The Next Big Thing

‘Easier to ship wine than buy an MP3’ across borders in Europe: EU falling behind in tech race as Chinese start-ups rise to top, says Estonian leader

With 6 of world's top 20 start-ups now Chinese, Ilves hails country's rapidly developing ecosystem, says Europe risks missing next technological wave due to red tape, data-privacy concerns

PUBLISHED : Wednesday, 11 November, 2015, 8:06pm
UPDATED : Thursday, 12 November, 2015, 4:43am

Chinese start-ups have quickly assumed some leading roles on the world stage by positioning themselves on the cutting-edge of technological innovation, but US firms still dominate global business, Estonian President Toomas Hendrik Ilves said on Wednesday.

“Among the world’s 20 largest start-ups nowadays, 14 are American and the rest are Chinese,” said Ilves, a former journalist who ascended to the presidency in 2006.

He made the comments in neighbouring Finland at SLUSH, Europe’s largest start-up conference, which is taking place this week in the Finnish capital of Helsinki.

Our technology advances, according to Moore’s Law ... But the legal system [in the EU] does not.
Toomas Hendrik Ilves

"Of course, all start-up companies want to be big," he said.

“But I think our [European Union] legislation hasn’t caught up with the technological reality,” he added.

Ilves was referring to policy issues like different tax regimes, controversial new “safe harbour” rules aimed at improving data protection, and the EU’s lack of a single digital market.

“It’s easier to ship a bottle of wine from Portugal to the north of Finland than buy an MP3 across borders,” he joked during a panel discussion.

Ilves also took the opportunity to air his grievances against some legislation in EU countries that retards technological innovation. He described this as anachronistic and said it threatens to hamper start-ups by damaging the business climate.

READ MORE: Six reasons for Finland’s record start-up success: Clash of Clans maker Supercell reveals all

Estonia is famous for its “e-society” strategy, which aims to make the government more efficient by making its operations more transparent. It also allows citizens to access public services more easily online.

He said the country is relatively open to new advances, whereas some other nations show resistance not because they are against change but due to financial issues.

Ilves pointed to the controversy surrounding car-hailing app developer Uber as an example, and said many governments opposed Uber’s rise more for tax reasons than anything else.

He also praised the business and investment culture in the United States. In Silicon Valley especially, start-ups tend to have a much easier time raising money and, later, cashing out than in other regions or markets.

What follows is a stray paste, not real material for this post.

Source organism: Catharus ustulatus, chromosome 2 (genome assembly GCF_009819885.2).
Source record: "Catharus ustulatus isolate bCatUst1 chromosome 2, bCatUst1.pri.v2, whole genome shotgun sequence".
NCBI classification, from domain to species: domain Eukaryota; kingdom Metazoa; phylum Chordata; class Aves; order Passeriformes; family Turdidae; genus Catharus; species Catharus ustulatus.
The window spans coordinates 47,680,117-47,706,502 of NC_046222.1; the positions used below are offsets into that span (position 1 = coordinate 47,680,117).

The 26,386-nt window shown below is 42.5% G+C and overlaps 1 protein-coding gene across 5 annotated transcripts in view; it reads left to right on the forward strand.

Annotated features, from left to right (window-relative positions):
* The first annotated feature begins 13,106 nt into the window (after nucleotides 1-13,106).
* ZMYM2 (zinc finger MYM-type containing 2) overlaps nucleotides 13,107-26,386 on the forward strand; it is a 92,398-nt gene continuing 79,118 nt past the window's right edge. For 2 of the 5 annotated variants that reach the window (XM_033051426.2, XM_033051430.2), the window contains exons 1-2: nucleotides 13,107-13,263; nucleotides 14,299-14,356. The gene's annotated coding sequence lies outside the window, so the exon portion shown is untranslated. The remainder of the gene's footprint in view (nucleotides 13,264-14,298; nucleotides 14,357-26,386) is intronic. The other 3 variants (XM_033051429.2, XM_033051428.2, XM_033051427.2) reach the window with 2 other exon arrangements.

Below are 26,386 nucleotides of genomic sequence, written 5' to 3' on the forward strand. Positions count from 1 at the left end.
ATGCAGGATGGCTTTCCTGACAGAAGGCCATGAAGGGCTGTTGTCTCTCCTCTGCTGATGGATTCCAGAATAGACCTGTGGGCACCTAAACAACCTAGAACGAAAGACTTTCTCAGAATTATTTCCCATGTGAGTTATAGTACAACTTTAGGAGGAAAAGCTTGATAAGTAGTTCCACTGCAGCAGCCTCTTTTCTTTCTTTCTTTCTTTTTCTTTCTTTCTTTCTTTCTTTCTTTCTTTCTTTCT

From a financial perspective, this made it more attractive for start-ups from Estonia and other parts of Europe to relocate to the US after they had reached a certain size, he said, adding that many companies in Europe remain hamstrung by legal restrictions.

“Our technology advances, according to Moore’s Law,” he said of Estonia.

“But the legal system [in the EU] does not.”

He was referring to the oft-quoted observation by Intel founder Gordon Moore in 1965 about accelerating tech growth. Moore said the number of transistors per square inch on integrated circuits had doubled every year since the integrated circuit was invented, and forecast such exponential growth would continue.

Ilves expressed particular disdain for the EU’s new safe harbour framework.

The European Court of Justice ruled last month against the pre-existing EU-US safe harbour agreement, much to the delight of critics of America’s data-collection policies.

The benchmark case effectively puts EU citizens back in the driving seat by proclaiming that their personal data cannot be assumed to be stored in compliance with law when processed by a US firm.

READ MORE: Facebook barred from sending EU citizens’ data to US after top court quashes transatlantic data agreement

Moreover, Ilves said that with greater connectivity, smart cars and the rise of the so-called “Internet of Things” - where smart gadgets “speak” to each other without any need for human input - it will become even more challenging for people to drive across Europe’s borders due to the framework’s tougher restrictions on data protection.

Estonia was ranked the best “e-government” by the United Nations in 2013. It has consistently been rated, by Wired and other respected industry magazines, among the world’s most advanced nations in terms of ease of access to public services, and for how easily its people can embrace new technology to raise their standard of living.